Iowa State University
College of Agriculture and Life Sciences

Horticulture Research Station


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Location

Ames, Story County
(515) 232-4786

Directions:Three miles north of Ames on Hwy 69, turn east on 170th St. about 1.5 miles.

Horticulture Research Station
55519 170th Street
Ames, IA 50010

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Size

235 acres

Owner

Iowa State University

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Apple orchards are important for teaching and researching orchard management and pest control. The Chieftain apple variety (shown) is a cross of Jonathan and Red Delicious developed at ISU.

History

Horticultural field research has been active at Iowa State since the beginning of the institution. The work was moved to this site in 1967 from the former location at Sheldon and Knapp streets in Ames.

Soils

Nearly level to moderately sloping landscape near the Skunk River. Predominant soils are:

Clarion:
2 to 14 percent slope, well-drained upland soils.

Nicollet:
1 to 3 percent slope, somewhat poorly drained upland soils.

Webster:
0 to 2 percent slope, poorly drained upland soils.

Storden:
5 to 50 percent slope, well-drained soils on knobs and hills.

Research and Demonstration

Field research. The station has extensive horticultural plantings and projects, including apple orchards, vineyards, pest control in muskmelons, demonstration home gardens, vegetables, fruit, turfgrass and ornamentals. Aquaculture research with bluegill, walleye and hybrid striped bass is being conducted in six ponds constructed at the site. Hybrid poplars for biomass and native prairie for roadside use also are being studied. Scientists from horticulture, forestry, botany, ecology, plant pathology, entomology and natural resources are active at the station.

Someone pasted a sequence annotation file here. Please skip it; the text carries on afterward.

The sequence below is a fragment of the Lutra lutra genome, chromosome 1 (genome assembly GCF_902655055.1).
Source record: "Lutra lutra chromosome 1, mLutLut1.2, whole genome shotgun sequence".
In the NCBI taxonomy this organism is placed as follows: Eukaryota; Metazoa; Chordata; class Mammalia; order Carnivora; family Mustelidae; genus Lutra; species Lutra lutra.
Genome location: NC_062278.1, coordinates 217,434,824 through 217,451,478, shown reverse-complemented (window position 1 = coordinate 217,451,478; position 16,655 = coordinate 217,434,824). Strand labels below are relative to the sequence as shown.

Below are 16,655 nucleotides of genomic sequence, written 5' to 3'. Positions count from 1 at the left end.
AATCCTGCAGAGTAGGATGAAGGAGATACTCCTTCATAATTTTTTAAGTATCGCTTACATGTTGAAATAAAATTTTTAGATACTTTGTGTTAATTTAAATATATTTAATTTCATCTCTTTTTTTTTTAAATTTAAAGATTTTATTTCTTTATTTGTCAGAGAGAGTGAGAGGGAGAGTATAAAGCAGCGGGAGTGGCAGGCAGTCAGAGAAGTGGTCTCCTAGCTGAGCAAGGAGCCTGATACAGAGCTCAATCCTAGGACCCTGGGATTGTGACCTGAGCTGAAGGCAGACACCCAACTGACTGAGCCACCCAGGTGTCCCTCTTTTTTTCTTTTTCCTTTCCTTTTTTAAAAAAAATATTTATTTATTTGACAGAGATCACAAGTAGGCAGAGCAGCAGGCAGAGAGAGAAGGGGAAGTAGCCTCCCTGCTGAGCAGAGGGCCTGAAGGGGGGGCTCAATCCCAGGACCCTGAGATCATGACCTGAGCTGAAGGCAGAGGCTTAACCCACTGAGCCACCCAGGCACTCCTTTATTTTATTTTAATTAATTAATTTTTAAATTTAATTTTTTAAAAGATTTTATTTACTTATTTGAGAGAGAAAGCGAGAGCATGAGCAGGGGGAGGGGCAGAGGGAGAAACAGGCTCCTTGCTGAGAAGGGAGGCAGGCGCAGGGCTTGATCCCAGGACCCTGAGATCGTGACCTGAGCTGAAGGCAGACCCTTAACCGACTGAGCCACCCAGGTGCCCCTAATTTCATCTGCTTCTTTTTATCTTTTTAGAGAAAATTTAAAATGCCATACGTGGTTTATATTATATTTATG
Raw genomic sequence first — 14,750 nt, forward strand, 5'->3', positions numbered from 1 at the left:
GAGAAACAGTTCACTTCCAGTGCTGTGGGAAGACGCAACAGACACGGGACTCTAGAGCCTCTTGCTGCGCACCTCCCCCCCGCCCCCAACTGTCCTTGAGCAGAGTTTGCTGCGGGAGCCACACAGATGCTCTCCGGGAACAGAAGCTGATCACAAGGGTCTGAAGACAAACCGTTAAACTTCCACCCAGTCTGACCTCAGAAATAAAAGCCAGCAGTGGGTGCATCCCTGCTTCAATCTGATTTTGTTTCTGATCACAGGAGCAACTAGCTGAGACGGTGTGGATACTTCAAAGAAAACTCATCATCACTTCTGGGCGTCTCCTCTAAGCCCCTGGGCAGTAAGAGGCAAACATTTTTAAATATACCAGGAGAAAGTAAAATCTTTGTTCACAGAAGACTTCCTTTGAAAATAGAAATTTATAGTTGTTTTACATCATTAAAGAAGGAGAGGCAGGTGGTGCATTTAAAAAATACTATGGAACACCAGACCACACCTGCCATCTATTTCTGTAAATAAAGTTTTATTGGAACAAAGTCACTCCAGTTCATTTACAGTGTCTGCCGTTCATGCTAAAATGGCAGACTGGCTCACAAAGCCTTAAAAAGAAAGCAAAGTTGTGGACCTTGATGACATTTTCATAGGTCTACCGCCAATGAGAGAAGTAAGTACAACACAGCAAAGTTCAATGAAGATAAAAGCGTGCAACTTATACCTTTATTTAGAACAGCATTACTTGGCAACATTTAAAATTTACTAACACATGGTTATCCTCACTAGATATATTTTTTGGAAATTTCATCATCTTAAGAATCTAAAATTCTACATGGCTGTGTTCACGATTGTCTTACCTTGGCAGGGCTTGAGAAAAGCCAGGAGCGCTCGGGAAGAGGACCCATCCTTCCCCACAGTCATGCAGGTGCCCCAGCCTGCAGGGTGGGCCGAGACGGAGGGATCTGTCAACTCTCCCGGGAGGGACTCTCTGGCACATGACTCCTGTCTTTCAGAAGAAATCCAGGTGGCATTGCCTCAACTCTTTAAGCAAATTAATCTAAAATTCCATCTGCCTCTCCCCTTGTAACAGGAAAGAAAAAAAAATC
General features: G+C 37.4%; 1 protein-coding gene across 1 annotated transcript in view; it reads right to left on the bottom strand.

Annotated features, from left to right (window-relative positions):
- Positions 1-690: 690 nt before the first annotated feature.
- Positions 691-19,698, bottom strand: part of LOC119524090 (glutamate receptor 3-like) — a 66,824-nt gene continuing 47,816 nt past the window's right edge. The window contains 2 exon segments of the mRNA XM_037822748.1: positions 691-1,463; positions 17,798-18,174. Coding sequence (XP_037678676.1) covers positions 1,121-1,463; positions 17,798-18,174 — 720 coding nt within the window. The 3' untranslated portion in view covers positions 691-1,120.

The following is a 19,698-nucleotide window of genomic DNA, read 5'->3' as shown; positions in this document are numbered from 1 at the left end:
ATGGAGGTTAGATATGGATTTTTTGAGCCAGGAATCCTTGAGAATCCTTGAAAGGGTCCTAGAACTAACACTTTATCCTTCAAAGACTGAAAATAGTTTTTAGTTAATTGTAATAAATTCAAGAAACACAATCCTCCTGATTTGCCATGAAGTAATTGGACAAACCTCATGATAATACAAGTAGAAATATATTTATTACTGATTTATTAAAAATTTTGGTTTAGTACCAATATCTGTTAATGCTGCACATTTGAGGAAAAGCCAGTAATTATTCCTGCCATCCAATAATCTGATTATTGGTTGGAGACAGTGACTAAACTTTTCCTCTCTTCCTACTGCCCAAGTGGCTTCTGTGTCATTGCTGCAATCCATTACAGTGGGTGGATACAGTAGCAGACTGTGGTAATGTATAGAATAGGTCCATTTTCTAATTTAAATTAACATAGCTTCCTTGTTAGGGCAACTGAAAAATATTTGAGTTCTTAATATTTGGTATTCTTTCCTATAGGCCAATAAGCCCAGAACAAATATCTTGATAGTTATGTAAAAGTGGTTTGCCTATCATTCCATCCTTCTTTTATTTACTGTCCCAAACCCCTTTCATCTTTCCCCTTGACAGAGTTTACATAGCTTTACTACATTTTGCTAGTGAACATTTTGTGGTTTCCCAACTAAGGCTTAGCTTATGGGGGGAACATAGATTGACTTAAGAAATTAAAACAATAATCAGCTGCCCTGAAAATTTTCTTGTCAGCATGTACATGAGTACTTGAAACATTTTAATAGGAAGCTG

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An extension training meeting discusses high tunnels which are used to extend Iowa's growing season for fruits and vegetables.

Facilities

The station has a headquarters building with offices, laboratory, meeting/classroom, cold storage and an apple-sorting room. Other improvements include a shop, pesticide building, equipment storage, turf research building, a 15-acre lake, extensive irrigation system and six 0.2-acre ponds for aquatic research and teaching activities.